By Gerard Joseph Atienza
The Internet has been increasingly used as a tool by advocates and activists to promote their respective agendas, such as social justice, equal rights, and accessibility, among others. One, though, has to understand how to use such a tool for good causes, and make use of best practices to make sure their messages are carried across to their target audiences.
This was what DAKILA, the Philippine Collective for Modern Heroism, is advocating, through its series of Digital Activism workshops, known as the “Digibak” (short for Digital Tibak, which means “activist”) seminars.
DAKILA is a group of artist advocates joining and working together to creatively spark social consciousness formation toward social change. Among its prominent members include Lourd de Veyra, Buhawi Meneses, Tado Jimenez, and Noel Cabangon, among others.
On 1-2 March 2013, I was invited by Autism Society Philippines (ASP) National Office to become its representative for the Digibak Workshop for organizations of persons with disabilities (PWDs). With assistance from The Asia Foundation, the theme of the workshop revolves on a fully-enabled Internet making it a very useful tool for advocates of PWDs.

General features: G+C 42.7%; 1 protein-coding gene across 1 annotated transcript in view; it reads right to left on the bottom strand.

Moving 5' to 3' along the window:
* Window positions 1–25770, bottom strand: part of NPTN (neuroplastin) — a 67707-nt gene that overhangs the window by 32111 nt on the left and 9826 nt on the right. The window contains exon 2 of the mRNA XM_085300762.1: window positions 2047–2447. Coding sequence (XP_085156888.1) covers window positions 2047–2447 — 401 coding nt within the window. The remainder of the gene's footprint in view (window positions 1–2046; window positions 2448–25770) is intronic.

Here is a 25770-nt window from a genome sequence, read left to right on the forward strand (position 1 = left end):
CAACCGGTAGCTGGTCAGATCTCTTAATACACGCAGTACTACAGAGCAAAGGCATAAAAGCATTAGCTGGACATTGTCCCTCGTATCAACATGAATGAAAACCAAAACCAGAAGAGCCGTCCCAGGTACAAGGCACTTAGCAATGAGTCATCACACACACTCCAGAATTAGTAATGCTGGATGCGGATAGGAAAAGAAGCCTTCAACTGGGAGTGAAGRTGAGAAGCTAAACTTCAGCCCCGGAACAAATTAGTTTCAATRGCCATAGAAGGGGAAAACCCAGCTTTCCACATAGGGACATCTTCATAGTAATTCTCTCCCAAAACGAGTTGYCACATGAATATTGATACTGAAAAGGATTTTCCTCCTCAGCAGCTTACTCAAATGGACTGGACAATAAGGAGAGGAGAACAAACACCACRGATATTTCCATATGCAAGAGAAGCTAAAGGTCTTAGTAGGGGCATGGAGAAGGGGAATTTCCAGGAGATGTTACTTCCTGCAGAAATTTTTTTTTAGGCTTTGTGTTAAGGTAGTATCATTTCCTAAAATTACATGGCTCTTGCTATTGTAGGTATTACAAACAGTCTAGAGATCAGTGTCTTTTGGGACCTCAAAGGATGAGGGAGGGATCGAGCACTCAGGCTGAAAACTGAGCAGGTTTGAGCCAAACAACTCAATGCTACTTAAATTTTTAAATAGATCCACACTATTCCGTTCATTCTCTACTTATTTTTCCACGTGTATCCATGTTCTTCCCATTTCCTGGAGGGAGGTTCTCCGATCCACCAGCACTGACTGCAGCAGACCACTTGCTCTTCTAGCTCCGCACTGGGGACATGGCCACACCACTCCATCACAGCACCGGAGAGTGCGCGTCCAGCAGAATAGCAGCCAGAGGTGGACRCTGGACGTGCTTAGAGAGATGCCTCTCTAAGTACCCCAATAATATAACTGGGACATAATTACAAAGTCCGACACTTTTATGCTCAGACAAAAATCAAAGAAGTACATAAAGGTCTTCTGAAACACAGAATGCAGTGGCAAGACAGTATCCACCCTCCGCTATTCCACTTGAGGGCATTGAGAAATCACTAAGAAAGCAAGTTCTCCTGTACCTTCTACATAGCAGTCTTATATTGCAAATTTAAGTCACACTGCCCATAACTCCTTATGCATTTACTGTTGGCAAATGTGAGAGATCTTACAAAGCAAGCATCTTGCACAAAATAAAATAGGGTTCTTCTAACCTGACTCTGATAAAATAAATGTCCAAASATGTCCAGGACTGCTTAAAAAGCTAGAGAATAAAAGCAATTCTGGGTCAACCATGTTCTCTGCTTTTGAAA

I, together with representatives of different PWD groups across the country, attended the seminar at the Cocoon Boutique Hotel in Quezon City, which is known for its branding as a “green hotel,” offering luxurious accommodations with a sense of responsibility for the environment.
Among the topics that have been discussed include Digital Tools and Applications where we were introduced to online tools that can be used to promote our advocacies; The Power and Limitations of Digital Media which tackled on cases that had shaped digital activism and tenets that must be observed in using digital media ethically; and Effective Digital Content where best practices and examples on producing content for digital media for advocacy can be put into use for our respective organizations.
It was also during the workshop that I have interacted with other organizations working for PWDs, and also helped me understand where they come from. While at it, I shared with the group the endeavors ASP is doing to promote the well-being of persons with autism and other disabilities, including our recent social-media campaign, 1Pangako, which aims to stop the usage of autism in a derogatory manner.
My involvement and exposure to different engagements such as this one, I believe, has been brought about by me being constantly active in activities of ASP, both within the Cavite Chapters and the National Office, as well as my drive to become an advocate for myself and my fellows on the autism spectrum. I urge my fellow persons with autism and other members of ASP to be active in our advocacy to make rights real for Filipinos with autism, and be able to connect with others and share our experiences.